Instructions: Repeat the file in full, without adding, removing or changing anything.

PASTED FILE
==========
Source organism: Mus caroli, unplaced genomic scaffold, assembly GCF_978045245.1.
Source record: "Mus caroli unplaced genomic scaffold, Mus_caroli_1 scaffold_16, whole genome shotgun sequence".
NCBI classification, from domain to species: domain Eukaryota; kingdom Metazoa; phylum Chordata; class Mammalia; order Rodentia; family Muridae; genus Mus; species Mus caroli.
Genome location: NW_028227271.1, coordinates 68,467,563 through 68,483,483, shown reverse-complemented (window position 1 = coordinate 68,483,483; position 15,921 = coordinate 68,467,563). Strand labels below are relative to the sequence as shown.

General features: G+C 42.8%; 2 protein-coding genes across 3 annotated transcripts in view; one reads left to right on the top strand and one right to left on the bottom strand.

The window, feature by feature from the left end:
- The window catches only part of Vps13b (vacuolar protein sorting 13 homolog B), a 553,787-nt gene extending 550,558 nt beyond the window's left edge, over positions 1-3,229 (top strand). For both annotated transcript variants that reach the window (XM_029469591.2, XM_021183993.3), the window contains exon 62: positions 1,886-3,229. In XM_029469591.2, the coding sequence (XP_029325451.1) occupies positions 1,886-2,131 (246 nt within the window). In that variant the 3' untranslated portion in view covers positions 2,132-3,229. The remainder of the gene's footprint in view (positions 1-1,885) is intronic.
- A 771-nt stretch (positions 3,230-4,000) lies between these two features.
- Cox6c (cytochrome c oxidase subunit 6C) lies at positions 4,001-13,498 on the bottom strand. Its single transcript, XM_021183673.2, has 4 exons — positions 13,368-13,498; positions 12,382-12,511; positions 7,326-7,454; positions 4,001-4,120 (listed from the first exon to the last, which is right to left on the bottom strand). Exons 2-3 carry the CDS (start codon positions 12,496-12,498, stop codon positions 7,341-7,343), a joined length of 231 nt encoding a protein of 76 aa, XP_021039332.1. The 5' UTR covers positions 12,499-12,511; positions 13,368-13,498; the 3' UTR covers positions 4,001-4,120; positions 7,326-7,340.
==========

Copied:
Source organism: Mus caroli, unplaced genomic scaffold, assembly GCF_978045245.1.
Source record: "Mus caroli unplaced genomic scaffold, Mus_caroli_1 scaffold_16, whole genome shotgun sequence".
NCBI classification, from domain to species: domain Eukaryota; kingdom Metazoa; phylum Chordata; class Mammalia; order Rodentia; family Muridae; genus Mus; species Mus caroli.
Genome location: NW_028227271.1, coordinates 68,467,563 through 68,483,483, shown reverse-complemented (window position 1 = coordinate 68,483,483; position 15,921 = coordinate 68,467,563). Strand labels below are relative to the sequence as shown.

General features: G+C 42.8%; 2 protein-coding genes across 3 annotated transcripts in view; one reads left to right on the top strand and one right to left on the bottom strand.

The window, feature by feature from the left end:
- The window catches only part of Vps13b (vacuolar protein sorting 13 homolog B), a 553,787-nt gene extending 550,558 nt beyond the window's left edge, over positions 1-3,229 (top strand). For both annotated transcript variants that reach the window (XM_029469591.2, XM_021183993.3), the window contains exon 62: positions 1,886-3,229. In XM_029469591.2, the coding sequence (XP_029325451.1) occupies positions 1,886-2,131 (246 nt within the window). In that variant the 3' untranslated portion in view covers positions 2,132-3,229. The remainder of the gene's footprint in view (positions 1-1,885) is intronic.
- A 771-nt stretch (positions 3,230-4,000) lies between these two features.
- Cox6c (cytochrome c oxidase subunit 6C) lies at positions 4,001-13,498 on the bottom strand. Its single transcript, XM_021183673.2, has 4 exons — positions 13,368-13,498; positions 12,382-12,511; positions 7,326-7,454; positions 4,001-4,120 (listed from the first exon to the last, which is right to left on the bottom strand). Exons 2-3 carry the CDS (start codon positions 12,496-12,498, stop codon positions 7,341-7,343), a joined length of 231 nt encoding a protein of 76 aa, XP_021039332.1. The 5' UTR covers positions 12,499-12,511; positions 13,368-13,498; the 3' UTR covers positions 4,001-4,120; positions 7,326-7,340.